Lysergic acid dyethylamine (L.S.D. or “acid”), mescaline, and psilocybin (mushrooms) cause illusions, hallucinations, and altered perception of time and space. Physical effects include dilated pupils, elevated body temperature, increased heart rate and blood pressure, decreased appetite, insomnia, and tremors. Psychological reactions include panic, confusion, paranoia, anxiety, and loss of control. Flashbacks, or delayed effects, can occur even after use has ceased.
Cocaine: Cocaine stimulates the central nervous system. Immediate physical effects include dilated pupils and increased blood pressure, heart rate, respiratory rate, and body temperature. Occasional use can cause a stuffy or runny nose, while chronic use may destroy nasal tissues. Following the “high” of extreme happiness and a sense of unending energy is a cocaine “crash” including depression, dullness, intense anger, and paranoia. Injecting cocaine with contaminated equipment can cause AIDS, hepatitis, and other diseases. Tolerance develops rapidly, and psychological and physical dependency can occur.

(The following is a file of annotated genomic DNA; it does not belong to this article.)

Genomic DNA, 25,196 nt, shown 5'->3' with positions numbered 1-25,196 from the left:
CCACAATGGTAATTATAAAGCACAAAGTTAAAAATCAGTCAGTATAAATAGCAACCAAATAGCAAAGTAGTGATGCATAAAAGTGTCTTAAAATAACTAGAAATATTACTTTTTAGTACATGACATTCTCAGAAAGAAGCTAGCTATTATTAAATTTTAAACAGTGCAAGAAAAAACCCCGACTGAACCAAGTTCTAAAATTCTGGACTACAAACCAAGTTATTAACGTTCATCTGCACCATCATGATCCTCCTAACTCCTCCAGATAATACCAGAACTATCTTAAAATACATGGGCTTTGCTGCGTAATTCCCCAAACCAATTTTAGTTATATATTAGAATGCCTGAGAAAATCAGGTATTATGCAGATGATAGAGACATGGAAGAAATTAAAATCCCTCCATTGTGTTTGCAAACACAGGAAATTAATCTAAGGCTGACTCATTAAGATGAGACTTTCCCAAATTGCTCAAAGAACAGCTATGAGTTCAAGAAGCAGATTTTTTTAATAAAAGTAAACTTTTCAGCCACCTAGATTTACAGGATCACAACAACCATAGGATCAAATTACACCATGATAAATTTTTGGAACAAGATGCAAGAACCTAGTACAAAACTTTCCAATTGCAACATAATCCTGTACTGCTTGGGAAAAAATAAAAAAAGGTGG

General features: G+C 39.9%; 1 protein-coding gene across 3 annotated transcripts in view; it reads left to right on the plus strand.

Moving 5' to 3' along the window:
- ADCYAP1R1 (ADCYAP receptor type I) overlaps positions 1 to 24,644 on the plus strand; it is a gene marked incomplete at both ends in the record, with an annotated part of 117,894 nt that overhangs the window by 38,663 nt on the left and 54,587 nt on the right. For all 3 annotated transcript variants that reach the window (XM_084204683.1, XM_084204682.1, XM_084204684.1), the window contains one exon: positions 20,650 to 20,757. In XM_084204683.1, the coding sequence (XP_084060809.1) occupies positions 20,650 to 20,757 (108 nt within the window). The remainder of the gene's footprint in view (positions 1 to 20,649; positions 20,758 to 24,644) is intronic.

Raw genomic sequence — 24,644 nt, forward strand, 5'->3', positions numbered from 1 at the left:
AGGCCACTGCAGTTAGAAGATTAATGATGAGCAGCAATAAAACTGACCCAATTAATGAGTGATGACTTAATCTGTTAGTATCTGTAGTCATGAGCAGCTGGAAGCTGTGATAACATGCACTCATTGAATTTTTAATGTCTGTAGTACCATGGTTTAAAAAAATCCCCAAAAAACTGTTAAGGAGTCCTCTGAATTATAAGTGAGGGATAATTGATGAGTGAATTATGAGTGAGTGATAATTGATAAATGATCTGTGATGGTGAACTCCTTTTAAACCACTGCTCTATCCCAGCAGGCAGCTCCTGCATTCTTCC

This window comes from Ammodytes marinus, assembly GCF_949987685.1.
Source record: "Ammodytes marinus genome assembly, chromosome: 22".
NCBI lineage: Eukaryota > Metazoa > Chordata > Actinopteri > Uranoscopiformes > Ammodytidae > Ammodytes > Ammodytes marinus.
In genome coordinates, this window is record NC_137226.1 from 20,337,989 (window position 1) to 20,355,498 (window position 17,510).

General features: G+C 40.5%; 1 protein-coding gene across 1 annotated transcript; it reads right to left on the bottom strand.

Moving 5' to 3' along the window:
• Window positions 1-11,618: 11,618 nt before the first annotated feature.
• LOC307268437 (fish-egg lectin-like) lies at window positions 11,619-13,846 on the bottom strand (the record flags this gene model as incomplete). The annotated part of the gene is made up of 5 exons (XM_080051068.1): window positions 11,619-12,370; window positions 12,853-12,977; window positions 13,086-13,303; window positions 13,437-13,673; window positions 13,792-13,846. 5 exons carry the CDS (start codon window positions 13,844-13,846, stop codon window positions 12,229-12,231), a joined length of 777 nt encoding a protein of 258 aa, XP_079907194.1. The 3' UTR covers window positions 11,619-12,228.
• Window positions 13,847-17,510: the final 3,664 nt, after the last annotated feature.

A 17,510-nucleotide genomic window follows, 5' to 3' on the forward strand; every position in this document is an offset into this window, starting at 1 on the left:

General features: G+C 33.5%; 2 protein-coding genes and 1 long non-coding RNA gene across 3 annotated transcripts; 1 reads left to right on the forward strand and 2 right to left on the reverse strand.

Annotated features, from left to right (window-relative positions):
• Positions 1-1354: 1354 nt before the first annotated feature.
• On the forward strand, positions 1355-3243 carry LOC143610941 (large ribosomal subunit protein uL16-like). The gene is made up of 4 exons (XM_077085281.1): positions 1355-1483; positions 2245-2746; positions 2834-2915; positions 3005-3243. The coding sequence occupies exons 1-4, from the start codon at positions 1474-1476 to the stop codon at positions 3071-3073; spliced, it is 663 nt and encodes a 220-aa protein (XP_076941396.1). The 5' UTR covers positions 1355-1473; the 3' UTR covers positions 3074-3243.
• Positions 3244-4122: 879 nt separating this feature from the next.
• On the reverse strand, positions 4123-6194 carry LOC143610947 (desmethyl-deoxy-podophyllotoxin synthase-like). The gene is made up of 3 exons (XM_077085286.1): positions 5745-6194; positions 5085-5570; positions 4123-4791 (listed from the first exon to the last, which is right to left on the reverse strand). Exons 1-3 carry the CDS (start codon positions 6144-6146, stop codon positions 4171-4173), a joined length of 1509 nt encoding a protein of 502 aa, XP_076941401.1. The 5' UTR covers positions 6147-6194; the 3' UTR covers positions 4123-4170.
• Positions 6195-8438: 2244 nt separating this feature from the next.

Crack or “rock” is extremely addictive and produces the most intense cocaine high. The use of cocaine can cause kidney damage, heart attacks, seizures, and strokes due to high blood pressure. Death can occur by cardiac arrest or respiratory failure.
Stimulants: Amphetamines and other stimulants include “ecstasy” and “ice” as well as prescription drugs such as Adderall and Ritalin. The physical effects produced are elevated heart and respiratory rates, increased blood pressure, insomnia, and loss of appetite. Sweating, headaches, blurred vision, dizziness, and anxiety may also result from use. High dosage can cause rapid or irregular heartbeat, tremors, loss of motor skills, and even physical collapse.
Long-term use of higher doses can produce amphetamine psychosis which includes hallucinations, delusions, and paranoia.
Depressants: Barbiturates and benzodiazepines are two of the most commonly used groups of these drugs. Barbiturates include Phenobarbital, Seconal, and Amytal; benzodiazepines include Ativan, Dalmane, Librium, Xanax, Valium, Halcion, and Restoril. These drugs are frequently used for medical purposes to relieve anxiety and to induce sleep. Physical and psychological dependence can occur if the drugs are used for longer periods of time at higher doses.